Sonora Review was founded in 1980, run by students in the Creative Writing department at the University of Arizona. It is one of the oldest student-run literary journals in America. It accepts fiction, poetry and nonfiction from September through May, only previously unpublished work by emerging or well-known authors. Each year, varying contests are held for poetry, fiction and nonfiction, the winner receiving a 1,000 dollar cash prize and publication in the following issue of the magazine. The staff changes with every two issues, so each year there is a different aesthetic and a different overall feel to the magazine as a whole. The current head editors are Mike Coakley and Laura Miller. FUSE interviews one of the Sonora Review head editors, Mike Coakley.
In constructing the next issue of Sonora Review, what exactly are you looking for in a submission? What does it take to make it into your literary magazine?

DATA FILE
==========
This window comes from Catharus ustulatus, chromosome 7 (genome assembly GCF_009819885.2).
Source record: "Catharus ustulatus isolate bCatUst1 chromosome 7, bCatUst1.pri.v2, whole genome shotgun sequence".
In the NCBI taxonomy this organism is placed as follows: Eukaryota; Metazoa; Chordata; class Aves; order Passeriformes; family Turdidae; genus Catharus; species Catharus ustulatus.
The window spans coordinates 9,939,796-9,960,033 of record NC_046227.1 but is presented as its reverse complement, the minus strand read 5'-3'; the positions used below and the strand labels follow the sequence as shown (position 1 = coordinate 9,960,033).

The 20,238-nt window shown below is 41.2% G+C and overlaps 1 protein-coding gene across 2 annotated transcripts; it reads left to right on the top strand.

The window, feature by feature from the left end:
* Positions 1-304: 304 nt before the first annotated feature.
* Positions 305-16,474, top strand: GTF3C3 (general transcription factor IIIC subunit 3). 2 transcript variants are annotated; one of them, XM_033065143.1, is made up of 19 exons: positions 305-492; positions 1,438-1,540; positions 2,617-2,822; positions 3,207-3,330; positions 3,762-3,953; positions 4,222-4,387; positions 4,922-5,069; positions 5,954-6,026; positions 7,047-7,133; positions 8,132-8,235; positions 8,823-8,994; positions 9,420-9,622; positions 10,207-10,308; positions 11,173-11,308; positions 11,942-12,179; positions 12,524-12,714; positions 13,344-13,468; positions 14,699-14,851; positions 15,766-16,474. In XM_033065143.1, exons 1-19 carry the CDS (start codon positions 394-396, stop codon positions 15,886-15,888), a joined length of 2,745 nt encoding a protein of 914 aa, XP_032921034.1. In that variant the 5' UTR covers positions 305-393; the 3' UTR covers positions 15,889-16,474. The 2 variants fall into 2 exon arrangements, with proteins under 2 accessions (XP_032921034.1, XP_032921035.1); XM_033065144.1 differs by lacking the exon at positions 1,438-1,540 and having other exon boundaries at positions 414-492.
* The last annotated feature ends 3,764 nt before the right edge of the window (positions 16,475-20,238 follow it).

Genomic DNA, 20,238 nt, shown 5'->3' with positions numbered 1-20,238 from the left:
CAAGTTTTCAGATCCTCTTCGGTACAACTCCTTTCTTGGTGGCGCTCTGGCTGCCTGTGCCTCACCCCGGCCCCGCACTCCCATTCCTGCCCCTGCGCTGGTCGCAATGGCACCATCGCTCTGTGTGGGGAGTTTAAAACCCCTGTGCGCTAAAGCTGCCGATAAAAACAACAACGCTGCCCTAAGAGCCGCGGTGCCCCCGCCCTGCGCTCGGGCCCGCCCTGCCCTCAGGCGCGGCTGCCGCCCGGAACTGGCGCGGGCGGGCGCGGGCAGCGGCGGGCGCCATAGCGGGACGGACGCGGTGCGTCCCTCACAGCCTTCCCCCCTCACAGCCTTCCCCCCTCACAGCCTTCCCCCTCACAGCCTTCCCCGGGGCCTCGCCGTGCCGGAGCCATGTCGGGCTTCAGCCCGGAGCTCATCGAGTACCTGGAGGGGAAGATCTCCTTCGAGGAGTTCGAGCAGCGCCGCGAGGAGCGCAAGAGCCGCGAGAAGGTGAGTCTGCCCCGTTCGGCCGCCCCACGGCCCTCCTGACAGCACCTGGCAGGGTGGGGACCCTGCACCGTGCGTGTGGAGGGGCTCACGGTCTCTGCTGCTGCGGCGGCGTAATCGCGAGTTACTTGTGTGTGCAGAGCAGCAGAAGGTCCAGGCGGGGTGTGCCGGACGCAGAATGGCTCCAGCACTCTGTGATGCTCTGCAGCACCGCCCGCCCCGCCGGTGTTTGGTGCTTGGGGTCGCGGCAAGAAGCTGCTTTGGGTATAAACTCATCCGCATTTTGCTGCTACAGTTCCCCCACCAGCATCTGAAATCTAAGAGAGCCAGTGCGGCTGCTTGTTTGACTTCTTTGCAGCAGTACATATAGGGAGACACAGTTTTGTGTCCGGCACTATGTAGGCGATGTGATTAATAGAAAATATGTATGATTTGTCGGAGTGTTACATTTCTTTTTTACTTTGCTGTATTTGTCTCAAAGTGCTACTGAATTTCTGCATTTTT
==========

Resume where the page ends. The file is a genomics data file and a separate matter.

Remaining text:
We’ve got all sorts of pieces in our most recent issue. There’s a less-than-one-page story by Rikki Ducornet (“a small address,” she calls it) alongside an expansive twenty-four page piece by Matthew Baker. We’ve got a delightfully strange essay in which Eric LeMay assembles a baby out of spare parts, along with a fairly traditional, wonderful specimen of literary journalism by Irina Zhorov. So I’m afraid I have to give the common answer here: We’re not sure what we’re going to like until we see it. And the “we,” in this case, is constantly changing. Because the graduate program at the University of Arizona lasts for only two years, the editorial board today is completely different from the editorial board of issue 59 or 60 or 61. It’s an ever-revolving door. In other words, a piece rejected by the current staff might be accepted unanimou